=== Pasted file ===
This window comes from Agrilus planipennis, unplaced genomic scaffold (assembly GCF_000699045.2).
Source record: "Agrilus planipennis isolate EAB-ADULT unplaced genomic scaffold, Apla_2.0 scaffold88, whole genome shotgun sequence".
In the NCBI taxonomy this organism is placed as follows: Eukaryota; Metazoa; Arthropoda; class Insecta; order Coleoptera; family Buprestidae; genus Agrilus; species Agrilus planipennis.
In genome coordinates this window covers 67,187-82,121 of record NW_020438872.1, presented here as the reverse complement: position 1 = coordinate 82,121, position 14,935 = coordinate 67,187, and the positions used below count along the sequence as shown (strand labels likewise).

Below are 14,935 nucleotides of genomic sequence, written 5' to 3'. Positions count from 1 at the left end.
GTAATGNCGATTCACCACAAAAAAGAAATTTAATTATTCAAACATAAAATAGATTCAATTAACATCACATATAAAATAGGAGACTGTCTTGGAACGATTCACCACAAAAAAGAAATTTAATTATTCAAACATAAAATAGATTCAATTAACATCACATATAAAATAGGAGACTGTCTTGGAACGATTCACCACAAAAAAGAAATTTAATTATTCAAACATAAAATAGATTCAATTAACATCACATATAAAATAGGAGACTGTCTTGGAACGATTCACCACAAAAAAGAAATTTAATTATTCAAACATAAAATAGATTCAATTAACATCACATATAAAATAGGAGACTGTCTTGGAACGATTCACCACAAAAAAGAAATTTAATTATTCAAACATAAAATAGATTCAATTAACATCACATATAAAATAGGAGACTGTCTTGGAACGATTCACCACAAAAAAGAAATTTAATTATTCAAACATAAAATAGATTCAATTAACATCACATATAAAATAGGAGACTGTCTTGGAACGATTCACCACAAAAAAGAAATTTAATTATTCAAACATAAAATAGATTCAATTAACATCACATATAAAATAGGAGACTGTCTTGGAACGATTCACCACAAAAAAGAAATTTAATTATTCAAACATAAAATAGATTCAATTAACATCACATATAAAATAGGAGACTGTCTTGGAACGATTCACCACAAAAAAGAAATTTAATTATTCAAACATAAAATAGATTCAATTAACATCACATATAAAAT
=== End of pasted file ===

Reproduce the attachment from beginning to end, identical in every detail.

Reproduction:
This window comes from Agrilus planipennis, unplaced genomic scaffold (assembly GCF_000699045.2).
Source record: "Agrilus planipennis isolate EAB-ADULT unplaced genomic scaffold, Apla_2.0 scaffold88, whole genome shotgun sequence".
In the NCBI taxonomy this organism is placed as follows: Eukaryota; Metazoa; Arthropoda; class Insecta; order Coleoptera; family Buprestidae; genus Agrilus; species Agrilus planipennis.
In genome coordinates this window covers 67,187-82,121 of record NW_020438872.1, presented here as the reverse complement: position 1 = coordinate 82,121, position 14,935 = coordinate 67,187, and the positions used below count along the sequence as shown (strand labels likewise).

Below are 14,935 nucleotides of genomic sequence, written 5' to 3'. Positions count from 1 at the left end.
GTAATGNCGATTCACCACAAAAAAGAAATTTAATTATTCAAACATAAAATAGATTCAATTAACATCACATATAAAATAGGAGACTGTCTTGGAACGATTCACCACAAAAAAGAAATTTAATTATTCAAACATAAAATAGATTCAATTAACATCACATATAAAATAGGAGACTGTCTTGGAACGATTCACCACAAAAAAGAAATTTAATTATTCAAACATAAAATAGATTCAATTAACATCACATATAAAATAGGAGACTGTCTTGGAACGATTCACCACAAAAAAGAAATTTAATTATTCAAACATAAAATAGATTCAATTAACATCACATATAAAATAGGAGACTGTCTTGGAACGATTCACCACAAAAAAGAAATTTAATTATTCAAACATAAAATAGATTCAATTAACATCACATATAAAATAGGAGACTGTCTTGGAACGATTCACCACAAAAAAGAAATTTAATTATTCAAACATAAAATAGATTCAATTAACATCACATATAAAATAGGAGACTGTCTTGGAACGATTCACCACAAAAAAGAAATTTAATTATTCAAACATAAAATAGATTCAATTAACATCACATATAAAATAGGAGACTGTCTTGGAACGATTCACCACAAAAAAGAAATTTAATTATTCAAACATAAAATAGATTCAATTAACATCACATATAAAATAGGAGACTGTCTTGGAACGATTCACCACAAAAAAGAAATTTAATTATTCAAACATAAAATAGATTCAATTAACATCACATATAAAAT